Art Institute Announces WHEN COLLECTING WAS NEW Exhibition Through May
After the isolated beginnings of a market in the early 20th century, photography emerged as a respected and collectible medium in the 1970s--driven by the viability of commercial photography galleries, increasing auction sales, and the establishment or promotion of autonomous curatorial departments in museums such as the Art Institute of Chicago (where photography became a separate department in 1974). Longtime Art Institute supporter Robert A. Taub's wide-ranging collection charts photography's changing and innovative role as a market force in the 1970s and 1980s. When Collecting Was New: Photographs from the Robert A. Taub Collection, on view at the Art Institute through May 12, 2013 in Galleries 1-4, presents over 100 works from Mr. Taub's collection and is complemented by loans from private collectors and works from the museum's Permanent Collection. This fresh presentation of classic and overlooked material includes a wall with no fewer than seven different prints of Dorothea Lange's iconic Migrant Mother (1936); a gridlike, historically accurate installation of Garry Winogrand's masterpiece portfolio, Women Are Beautiful (1974); and never-before-seen photographs by Joel Sternfeld taken in the later 1970s at the Ford Motor Company.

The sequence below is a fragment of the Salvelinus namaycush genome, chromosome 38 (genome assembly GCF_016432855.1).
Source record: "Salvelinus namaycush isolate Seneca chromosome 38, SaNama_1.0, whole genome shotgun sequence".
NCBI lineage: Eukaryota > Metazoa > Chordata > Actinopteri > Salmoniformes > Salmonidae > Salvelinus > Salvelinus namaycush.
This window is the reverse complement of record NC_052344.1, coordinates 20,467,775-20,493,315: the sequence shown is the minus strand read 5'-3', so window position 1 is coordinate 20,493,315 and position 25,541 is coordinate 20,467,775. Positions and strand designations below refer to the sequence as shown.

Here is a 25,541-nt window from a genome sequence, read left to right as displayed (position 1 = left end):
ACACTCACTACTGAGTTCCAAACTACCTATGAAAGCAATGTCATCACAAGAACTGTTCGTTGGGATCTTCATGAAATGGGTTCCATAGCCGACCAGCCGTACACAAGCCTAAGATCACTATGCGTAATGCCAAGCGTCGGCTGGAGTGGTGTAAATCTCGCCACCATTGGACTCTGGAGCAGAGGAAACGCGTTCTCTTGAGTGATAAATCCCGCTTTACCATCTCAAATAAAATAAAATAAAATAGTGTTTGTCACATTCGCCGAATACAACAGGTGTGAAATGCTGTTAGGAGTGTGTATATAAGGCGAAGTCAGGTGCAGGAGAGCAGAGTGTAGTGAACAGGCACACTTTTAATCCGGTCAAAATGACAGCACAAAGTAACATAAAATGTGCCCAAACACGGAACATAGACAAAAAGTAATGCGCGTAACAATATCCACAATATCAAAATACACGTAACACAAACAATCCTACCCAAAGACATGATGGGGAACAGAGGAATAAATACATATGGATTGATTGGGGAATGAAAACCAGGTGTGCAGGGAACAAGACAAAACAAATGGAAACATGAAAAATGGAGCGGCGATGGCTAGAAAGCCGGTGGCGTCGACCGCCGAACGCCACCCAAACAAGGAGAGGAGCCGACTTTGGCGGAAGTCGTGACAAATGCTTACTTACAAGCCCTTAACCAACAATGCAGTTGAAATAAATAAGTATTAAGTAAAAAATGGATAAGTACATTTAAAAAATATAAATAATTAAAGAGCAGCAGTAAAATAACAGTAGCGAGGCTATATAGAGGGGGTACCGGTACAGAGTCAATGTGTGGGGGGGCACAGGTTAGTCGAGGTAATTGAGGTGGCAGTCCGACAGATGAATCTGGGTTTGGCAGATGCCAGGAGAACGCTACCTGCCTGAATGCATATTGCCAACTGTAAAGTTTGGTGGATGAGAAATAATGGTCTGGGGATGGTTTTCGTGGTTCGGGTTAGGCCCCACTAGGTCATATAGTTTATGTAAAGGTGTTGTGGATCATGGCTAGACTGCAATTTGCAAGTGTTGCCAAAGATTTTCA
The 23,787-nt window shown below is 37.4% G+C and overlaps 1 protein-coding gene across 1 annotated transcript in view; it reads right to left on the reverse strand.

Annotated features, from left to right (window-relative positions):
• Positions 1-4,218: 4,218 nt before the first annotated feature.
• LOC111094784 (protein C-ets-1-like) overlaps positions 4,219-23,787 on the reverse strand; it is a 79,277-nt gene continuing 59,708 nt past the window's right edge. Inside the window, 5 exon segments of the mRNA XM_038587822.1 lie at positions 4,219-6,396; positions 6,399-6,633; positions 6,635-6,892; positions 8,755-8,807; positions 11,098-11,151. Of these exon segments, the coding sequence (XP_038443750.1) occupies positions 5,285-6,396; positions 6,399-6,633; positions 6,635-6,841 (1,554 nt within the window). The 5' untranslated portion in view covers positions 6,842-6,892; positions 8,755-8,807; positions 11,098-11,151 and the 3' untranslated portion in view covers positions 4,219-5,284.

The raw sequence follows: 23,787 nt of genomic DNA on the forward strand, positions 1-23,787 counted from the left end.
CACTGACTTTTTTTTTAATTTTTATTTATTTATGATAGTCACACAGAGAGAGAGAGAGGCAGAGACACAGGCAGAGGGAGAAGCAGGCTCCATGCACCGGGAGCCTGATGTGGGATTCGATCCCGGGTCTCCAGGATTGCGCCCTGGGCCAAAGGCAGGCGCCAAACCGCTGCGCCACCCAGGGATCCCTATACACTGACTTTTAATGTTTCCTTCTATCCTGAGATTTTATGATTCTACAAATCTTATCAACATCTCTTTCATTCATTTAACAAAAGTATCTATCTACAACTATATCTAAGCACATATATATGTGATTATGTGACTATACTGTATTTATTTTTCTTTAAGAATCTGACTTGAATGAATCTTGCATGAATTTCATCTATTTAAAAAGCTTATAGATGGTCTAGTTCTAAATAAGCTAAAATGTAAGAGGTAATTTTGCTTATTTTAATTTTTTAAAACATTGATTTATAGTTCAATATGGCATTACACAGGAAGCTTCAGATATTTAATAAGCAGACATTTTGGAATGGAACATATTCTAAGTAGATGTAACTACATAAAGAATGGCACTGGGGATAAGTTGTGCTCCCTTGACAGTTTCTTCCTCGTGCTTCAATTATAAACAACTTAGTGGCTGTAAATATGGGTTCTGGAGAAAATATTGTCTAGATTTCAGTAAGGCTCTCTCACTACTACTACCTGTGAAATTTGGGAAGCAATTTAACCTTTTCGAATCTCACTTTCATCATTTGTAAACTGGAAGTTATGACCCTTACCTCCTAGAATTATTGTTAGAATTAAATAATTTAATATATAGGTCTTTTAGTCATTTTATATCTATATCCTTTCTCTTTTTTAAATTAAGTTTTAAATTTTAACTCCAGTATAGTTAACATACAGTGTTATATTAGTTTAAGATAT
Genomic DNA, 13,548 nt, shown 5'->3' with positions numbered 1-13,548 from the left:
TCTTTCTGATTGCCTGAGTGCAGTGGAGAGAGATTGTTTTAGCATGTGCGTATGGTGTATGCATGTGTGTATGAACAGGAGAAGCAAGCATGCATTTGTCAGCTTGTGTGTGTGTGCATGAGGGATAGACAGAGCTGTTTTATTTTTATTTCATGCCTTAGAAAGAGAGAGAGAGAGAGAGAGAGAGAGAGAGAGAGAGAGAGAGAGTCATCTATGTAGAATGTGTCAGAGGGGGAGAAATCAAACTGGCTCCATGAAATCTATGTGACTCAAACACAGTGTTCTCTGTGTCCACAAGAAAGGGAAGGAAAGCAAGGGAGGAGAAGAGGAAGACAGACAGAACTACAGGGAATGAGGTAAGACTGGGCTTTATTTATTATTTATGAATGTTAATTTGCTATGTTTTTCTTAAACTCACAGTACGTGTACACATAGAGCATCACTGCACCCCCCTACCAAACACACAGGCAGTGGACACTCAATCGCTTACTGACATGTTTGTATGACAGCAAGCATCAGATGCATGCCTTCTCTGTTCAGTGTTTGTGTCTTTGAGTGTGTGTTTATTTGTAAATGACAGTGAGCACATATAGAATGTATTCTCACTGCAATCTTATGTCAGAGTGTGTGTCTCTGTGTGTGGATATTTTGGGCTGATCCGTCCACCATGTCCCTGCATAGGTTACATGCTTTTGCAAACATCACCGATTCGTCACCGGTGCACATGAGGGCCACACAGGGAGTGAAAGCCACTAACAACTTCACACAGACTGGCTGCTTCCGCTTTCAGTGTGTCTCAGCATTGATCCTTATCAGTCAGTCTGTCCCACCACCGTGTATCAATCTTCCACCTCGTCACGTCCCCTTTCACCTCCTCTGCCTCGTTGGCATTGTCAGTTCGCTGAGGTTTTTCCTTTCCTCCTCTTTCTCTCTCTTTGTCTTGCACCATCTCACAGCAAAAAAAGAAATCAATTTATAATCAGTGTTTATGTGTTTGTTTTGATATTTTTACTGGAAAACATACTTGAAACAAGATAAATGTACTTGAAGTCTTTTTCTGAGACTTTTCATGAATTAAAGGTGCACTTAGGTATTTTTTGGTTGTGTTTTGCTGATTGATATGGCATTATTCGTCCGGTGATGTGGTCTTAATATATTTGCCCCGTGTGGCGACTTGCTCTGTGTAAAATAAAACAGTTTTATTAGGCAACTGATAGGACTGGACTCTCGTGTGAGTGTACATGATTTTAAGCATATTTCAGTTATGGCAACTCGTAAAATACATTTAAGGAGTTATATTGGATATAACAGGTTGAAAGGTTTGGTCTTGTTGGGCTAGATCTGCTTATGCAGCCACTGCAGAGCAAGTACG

Robert Taub purchased his first photograph in 1960, at a bookstore, while visiting his hometown of Denver, Colorado. Ten years later, when he began to collect in earnest, what had been a loose constellation of booksellers, gallerists, and auctioneers with sidelines in photography had become an emerging market. In the late 1960s and early 1970s a handful of dealers founded spaces dedicated to photography: Lee Witkin, in New York (1969); Tom Halsted, near Detroit (1969-70); LIGHT Gallery, in New York (1971); and Harry Lunn, in Washington D.C. (1971). Taub bought regularly from these sources, especially Halsted, as he had also moved to the Detroit area to become counsel at Ford Motor Company.
The record of Taub's collecting during the pivotal decade of the 1970s reflects the breadth and openness of an emerging market where high and low, new and old works were embraced side by side. From pivotal contemporary figures such as Lee Friedlander, Nicholas Nixon, and Stephen Shore, to past masters such as Alfred Stieglitz or August Sander, to anonymous commercial imagery or photographs from NASA--Taub and his key dealers explored the breadth of a market that had yet to be fully defined or differentiated. Taub's collection continued to grow in the 1980s with the addition of works by a new generation of artists, including a pair of Untitled Film Stills by Cindy Sherman. By the time he slowed down, in the beginning of the 1990s, Taub had amassed holdings of more than 1,500 objects created by more than 100 makers.
Over the years, Bob Taub has served as Chair of the Board at the George Eastman House and formed influential philanthropic associations with the Detroit Institute of Arts, the Metropolitan Museum, and the Art Institute of Chicago. In 2011, he gave the core of his photography collection, more than 200 works, to the Art Institute. When Collecting Was New is accordingly a collection show that also addresses the nature of collecting during a formative time in American photography.
When Collecting Was New: Photographs from the Robert A. Taub Collection is organized by the Art Institute of Chicago and curated by Michal Raz-Russo, exhibitions manager in the Department of Photography at the Art Institute.